state that it may have been a Hamas rocket that hit the school. Additionally, those same news agencies continually fail to report the existence of Hamas rockets hidden in the school aimed at killing civilians in Israel. 

Do yourself a favor and read The Jerusalem Post, The Times of Israel or follow the IDF on Twitter for live real-time updates of what is really going on on the ground. I’m not advocating that we call out friends on their Facebook walls or Twitter feeds, but send them a private message, attempt to educate them about the facts and biased reporting of the U.S. media. If they are unwilling to see the truth, unfollow them. There is no need to upset yourself everyday by looking at lies from your supposed friend’s account.  

• Do not accept any form of anti-Semitism: As we hear reports of extreme anti-Semitic rallies occurring in major cities around the world, as well as instances of anti-Semitism within our own community, we must take a stand. 

While we cannot do anything about the demonstrations outside of our community, we can make sure that it doesn’t happen to us here. If we see an instance of anti-Semitism directed at one of our one, we must make sure it is addressed. I am not advocating violent means of doing so, but we must let non-Jews know that any form of anti-Semitism against our people will not be tolerated. As Rabbi Hillel said, “If I am not for myself, who will be for me? But if I am only for myself, who am I? If not now, when?”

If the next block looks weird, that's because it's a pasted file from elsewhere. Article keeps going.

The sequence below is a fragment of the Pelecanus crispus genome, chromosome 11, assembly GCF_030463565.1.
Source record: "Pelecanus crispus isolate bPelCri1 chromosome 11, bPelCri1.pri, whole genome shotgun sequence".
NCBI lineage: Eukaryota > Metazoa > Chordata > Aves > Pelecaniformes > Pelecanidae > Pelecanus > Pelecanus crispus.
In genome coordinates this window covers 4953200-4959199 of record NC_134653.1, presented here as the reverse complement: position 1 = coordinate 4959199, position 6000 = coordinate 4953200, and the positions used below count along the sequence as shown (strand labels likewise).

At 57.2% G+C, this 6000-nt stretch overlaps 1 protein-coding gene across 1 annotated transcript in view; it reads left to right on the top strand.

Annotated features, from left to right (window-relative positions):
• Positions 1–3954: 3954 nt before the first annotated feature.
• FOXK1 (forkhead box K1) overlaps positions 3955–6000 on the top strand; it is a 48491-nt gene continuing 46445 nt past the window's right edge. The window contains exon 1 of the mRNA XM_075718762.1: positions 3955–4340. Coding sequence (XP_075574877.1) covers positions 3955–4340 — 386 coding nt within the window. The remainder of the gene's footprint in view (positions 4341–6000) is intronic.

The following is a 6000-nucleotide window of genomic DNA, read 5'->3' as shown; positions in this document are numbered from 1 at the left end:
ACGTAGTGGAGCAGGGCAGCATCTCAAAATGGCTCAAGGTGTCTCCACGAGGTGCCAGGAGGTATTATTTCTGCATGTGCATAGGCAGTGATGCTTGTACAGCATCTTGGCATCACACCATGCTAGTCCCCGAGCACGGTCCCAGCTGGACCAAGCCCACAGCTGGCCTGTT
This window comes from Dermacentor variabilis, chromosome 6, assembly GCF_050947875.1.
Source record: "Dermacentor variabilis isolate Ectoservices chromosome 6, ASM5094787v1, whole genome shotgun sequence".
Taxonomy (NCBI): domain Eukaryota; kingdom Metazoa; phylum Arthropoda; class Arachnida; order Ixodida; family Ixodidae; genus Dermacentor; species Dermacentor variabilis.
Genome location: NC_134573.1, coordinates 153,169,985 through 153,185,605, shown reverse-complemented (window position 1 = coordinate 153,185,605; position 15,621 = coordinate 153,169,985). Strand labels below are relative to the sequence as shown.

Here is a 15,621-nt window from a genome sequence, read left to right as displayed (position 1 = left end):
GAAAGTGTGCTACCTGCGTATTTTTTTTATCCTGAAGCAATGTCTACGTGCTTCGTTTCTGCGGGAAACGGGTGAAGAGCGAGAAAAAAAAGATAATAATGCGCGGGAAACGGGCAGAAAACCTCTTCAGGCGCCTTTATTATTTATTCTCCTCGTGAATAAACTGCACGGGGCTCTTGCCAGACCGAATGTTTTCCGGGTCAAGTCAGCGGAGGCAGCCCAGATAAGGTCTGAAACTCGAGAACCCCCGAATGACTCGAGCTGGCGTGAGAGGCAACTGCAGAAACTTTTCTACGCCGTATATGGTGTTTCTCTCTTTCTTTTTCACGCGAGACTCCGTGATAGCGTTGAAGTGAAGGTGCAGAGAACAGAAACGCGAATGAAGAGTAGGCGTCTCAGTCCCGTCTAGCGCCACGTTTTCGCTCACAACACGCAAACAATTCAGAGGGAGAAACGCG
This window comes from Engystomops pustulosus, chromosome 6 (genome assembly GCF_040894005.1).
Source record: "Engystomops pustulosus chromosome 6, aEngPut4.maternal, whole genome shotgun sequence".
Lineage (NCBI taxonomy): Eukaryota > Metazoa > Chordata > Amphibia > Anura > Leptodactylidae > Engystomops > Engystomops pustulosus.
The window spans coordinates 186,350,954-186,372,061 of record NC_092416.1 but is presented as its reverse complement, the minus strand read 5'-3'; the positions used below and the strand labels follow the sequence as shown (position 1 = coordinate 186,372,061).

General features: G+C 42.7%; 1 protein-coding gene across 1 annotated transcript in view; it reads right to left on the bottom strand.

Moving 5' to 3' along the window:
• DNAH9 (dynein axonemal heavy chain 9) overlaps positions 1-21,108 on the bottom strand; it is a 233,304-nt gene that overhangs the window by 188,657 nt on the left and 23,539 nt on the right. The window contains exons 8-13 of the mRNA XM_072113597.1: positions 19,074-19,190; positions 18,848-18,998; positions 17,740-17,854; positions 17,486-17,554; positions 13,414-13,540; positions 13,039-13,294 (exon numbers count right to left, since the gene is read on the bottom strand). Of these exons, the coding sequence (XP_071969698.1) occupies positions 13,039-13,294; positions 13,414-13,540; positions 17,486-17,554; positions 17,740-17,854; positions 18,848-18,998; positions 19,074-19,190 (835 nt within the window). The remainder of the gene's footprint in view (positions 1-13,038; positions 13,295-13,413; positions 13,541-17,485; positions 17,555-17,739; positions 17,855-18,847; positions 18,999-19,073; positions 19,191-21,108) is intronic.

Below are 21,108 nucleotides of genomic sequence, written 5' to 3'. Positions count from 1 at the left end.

• Come together as one community: Continuing on the previous point, I see too often in St. Louis, we think of us in terms of our religious sect, whether it be Orthodox, Conservative, Reform, Reconstructionist or non-practicing Jew.  As one local rabbi has said to me multiple times, “A Jew is a Jew is a Jew.” 

We are all one people. Go to your temple and congregate with your community, even if it has been years since you have been there. Go to the Jewish Community Center or the Jewish Federation Building. Attend a learning event. If you are a young professional, attend a YPD, Moishe House or Hillel event. Speak to your rabbi. Read the Torah.  Light Shabbat candles. Engage yourself in the Jewish community. Our sages tell us that our most difficult trials and tribulations as a people come when we are most distant and most divided from our roots. We must come together as one people with one future.  

• Pray for the health and well-being the IDF and the civilians of Israel: There are a million ways to pray for the health and well-being of the IDF and the civilians in Israel.  You can do it online, you can do it in temple, and you can do it at the foot of your bed, or in a quiet moment at your desk.  There are American Jews fighting for Israel as we speak, some have lost their lives.  Stop for a moment each day and say a prayer for Israel.  

As this situation continues to play itself out, I hope and pray that we as a St. Louis Jewish Community and the American Jewish Community as a whole continue to have faith in and support our own people, even if the rest of the world fails to do so.